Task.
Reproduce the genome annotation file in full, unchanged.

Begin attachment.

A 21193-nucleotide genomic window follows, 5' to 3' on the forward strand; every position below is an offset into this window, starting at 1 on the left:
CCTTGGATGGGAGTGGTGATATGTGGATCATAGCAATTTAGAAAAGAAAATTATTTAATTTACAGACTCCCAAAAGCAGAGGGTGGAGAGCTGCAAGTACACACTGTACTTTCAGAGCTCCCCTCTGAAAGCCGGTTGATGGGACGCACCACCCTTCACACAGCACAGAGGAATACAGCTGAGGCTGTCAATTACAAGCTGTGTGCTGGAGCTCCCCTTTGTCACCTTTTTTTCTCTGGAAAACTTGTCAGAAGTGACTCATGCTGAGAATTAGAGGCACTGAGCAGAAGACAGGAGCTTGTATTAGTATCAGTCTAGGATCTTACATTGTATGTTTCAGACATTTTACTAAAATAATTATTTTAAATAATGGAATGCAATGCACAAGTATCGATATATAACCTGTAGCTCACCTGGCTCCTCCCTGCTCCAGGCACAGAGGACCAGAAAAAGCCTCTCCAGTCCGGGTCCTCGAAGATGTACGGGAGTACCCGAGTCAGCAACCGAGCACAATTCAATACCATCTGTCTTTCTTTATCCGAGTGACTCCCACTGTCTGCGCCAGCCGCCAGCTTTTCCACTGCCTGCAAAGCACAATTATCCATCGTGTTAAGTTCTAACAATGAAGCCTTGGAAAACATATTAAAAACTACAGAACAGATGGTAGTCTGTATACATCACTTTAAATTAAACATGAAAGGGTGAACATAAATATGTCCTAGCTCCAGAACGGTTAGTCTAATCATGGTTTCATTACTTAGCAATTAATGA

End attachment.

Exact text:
A 21193-nucleotide genomic window follows, 5' to 3' on the forward strand; every position below is an offset into this window, starting at 1 on the left:
CCTTGGATGGGAGTGGTGATATGTGGATCATAGCAATTTAGAAAAGAAAATTATTTAATTTACAGACTCCCAAAAGCAGAGGGTGGAGAGCTGCAAGTACACACTGTACTTTCAGAGCTCCCCTCTGAAAGCCGGTTGATGGGACGCACCACCCTTCACACAGCACAGAGGAATACAGCTGAGGCTGTCAATTACAAGCTGTGTGCTGGAGCTCCCCTTTGTCACCTTTTTTTCTCTGGAAAACTTGTCAGAAGTGACTCATGCTGAGAATTAGAGGCACTGAGCAGAAGACAGGAGCTTGTATTAGTATCAGTCTAGGATCTTACATTGTATGTTTCAGACATTTTACTAAAATAATTATTTTAAATAATGGAATGCAATGCACAAGTATCGATATATAACCTGTAGCTCACCTGGCTCCTCCCTGCTCCAGGCACAGAGGACCAGAAAAAGCCTCTCCAGTCCGGGTCCTCGAAGATGTACGGGAGTACCCGAGTCAGCAACCGAGCACAATTCAATACCATCTGTCTTTCTTTATCCGAGTGACTCCCACTGTCTGCGCCAGCCGCCAGCTTTTCCACTGCCTGCAAAGCACAATTATCCATCGTGTTAAGTTCTAACAATGAAGCCTTGGAAAACATATTAAAAACTACAGAACAGATGGTAGTCTGTATACATCACTTTAAATTAAACATGAAAGGGTGAACATAAATATGTCCTAGCTCCAGAACGGTTAGTCTAATCATGGTTTCATTACTTAGCAATTAATGA